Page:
Abusing drugs like cocaine can ruin neural pathways in the brain, resulting in cravings, or the desire to repeatedly use the drug. Even though neural pathways are always reshaping themselves, a new study has shown that there is a specific mechanism that leads to cravings for cocaine. Going into treatment for cocaine use can teach you about a healthier life and how to change your thought patterns for the better.

The Discovery of Astrocytes

A new study in the Journal of Biological Psychiatry states that drug-related memories are encoded into the brain because of astrocytes. Astrocytes are the support cells that help neurons to function. The discovery of their role in the brain has opened up new possibilities around the treatment of drug addiction. During the early stages of the brain’s development, astrocytes signal proteins called thrombospondins, that facilitate the creation of synapses. Thrombospondins levels decline when the brain is fully developed as astrocytes are no longer involved in the synapse formation process.

The Involvement of Astrocytes in Cocaine Addiction

A 2014 study found that astrocyte-related thrombospondins increase in the brains of rats after they are given cocaine. This discovery led to the hypothesis of “neural rejuvenation” which states that certain drugs trigger early developmental mechanisms, reorganizing the adult brain circuits involved in addiction. To investigate this hypothesis, the Biological Psychiatry study observed the activity of astrocytes in the brains of rats as they self-administered cocaine. The study also looked at the rats’ addictive behaviors. Upon cocaine exposure, the rats developed a craving for the drug and kept searching for it after it was taken away. This new behavior was a result of the synaptic remodeling of the nucleus accumbens, which is part of the reward circuit and plays a role in learning and addiction.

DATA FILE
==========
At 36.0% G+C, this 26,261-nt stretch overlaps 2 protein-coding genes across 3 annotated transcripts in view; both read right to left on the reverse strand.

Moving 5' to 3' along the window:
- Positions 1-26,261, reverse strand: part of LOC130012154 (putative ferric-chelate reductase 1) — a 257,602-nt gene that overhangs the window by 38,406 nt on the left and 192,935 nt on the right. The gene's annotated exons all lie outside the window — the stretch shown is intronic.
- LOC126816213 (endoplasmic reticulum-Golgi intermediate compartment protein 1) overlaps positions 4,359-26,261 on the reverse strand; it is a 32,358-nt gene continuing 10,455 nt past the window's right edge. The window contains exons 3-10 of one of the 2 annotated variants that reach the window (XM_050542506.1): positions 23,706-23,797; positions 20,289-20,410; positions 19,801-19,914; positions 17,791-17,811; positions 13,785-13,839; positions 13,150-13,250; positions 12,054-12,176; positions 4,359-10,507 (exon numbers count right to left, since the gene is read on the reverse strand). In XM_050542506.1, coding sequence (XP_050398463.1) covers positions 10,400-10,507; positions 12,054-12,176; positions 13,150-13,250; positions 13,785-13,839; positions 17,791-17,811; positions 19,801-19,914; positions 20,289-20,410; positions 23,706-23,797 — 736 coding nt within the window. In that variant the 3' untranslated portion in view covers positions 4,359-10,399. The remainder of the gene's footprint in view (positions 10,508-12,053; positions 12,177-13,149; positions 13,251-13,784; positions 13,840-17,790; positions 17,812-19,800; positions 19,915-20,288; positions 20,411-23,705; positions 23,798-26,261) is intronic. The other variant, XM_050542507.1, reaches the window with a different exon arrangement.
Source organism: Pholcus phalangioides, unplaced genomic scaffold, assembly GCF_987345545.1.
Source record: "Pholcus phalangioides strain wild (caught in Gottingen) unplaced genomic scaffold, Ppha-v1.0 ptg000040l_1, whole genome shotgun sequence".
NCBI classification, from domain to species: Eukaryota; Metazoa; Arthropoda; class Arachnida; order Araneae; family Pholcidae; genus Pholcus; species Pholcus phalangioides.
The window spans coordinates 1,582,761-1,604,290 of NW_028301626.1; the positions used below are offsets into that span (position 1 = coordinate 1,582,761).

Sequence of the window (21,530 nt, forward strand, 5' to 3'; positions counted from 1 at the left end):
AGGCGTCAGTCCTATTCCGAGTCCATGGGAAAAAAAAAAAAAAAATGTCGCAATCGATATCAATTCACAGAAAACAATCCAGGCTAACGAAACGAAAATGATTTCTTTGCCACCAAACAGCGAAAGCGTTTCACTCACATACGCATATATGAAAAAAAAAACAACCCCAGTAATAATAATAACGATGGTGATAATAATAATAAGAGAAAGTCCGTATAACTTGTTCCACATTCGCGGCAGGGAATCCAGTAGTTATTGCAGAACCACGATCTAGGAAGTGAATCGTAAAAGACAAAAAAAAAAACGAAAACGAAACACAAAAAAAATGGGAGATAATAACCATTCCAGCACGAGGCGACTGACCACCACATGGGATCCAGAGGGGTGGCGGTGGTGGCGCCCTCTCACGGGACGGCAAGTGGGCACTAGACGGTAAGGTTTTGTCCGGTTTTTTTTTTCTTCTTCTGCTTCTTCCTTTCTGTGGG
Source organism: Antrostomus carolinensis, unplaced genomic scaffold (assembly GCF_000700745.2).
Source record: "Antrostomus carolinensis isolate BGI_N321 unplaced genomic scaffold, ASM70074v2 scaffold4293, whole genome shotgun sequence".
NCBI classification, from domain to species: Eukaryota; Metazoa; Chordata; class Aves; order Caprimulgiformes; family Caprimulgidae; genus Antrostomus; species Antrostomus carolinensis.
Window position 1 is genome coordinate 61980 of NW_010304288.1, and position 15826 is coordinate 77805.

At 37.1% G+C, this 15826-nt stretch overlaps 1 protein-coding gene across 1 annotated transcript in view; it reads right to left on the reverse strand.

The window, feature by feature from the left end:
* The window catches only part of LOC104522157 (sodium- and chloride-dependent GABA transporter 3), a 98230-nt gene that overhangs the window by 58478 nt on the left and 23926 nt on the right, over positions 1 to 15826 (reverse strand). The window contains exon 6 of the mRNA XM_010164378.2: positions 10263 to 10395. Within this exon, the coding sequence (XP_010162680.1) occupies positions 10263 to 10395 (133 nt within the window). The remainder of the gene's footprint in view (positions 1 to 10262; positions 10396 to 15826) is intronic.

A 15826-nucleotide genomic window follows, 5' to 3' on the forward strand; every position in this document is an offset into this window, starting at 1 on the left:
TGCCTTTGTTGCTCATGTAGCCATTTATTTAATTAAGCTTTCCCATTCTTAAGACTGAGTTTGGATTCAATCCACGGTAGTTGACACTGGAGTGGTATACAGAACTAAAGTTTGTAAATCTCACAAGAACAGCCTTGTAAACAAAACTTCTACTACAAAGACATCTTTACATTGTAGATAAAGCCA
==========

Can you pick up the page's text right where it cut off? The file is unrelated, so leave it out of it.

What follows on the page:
The Importance of the Study

Cocaine-related memories had become encoded into the rats’ brains which caused them to be hooked on the drug. By blocking the release of thrombospondins in the nucleus accumbens, the researchers were able to prevent the creation of new synapses in response to cocaine. Consequently, the rats did not develop any addictive behaviors and didn’t continue to search for the drug. Memories associated with substance abuse can be long-lasting and trigger drug relapses, even if you have abstained for a long time. Researchers believe that it is now possible to target thrombospondins to prevent relapse in those recovering from addiction.


Memories can play a big role in drug use. When we remember how good a drug made us feel at the time, it can make us want to experience that same pleasure more and more, without thinking of the serious consequences that follow. A new study showed that blocking certain cell proteins can prevent the formation of new synapses in the brain that make us crave addictive drugs, like cocaine. Studies like this can lead to the creation of new drug treatments. At Alta Loma, we understand just how defeating it can be to give in to your cravings. Located in Georgetown, Texas, our transformative treatment facilities work tirelessly to help our patients recover from their substance abuse, showing them an alternative lifestyle that will lead to good health and beneficial relationships. We offer services such as 12-step programs, individualized therapy, coping skills education, and more. Please call us for more information at (866) 457-3843.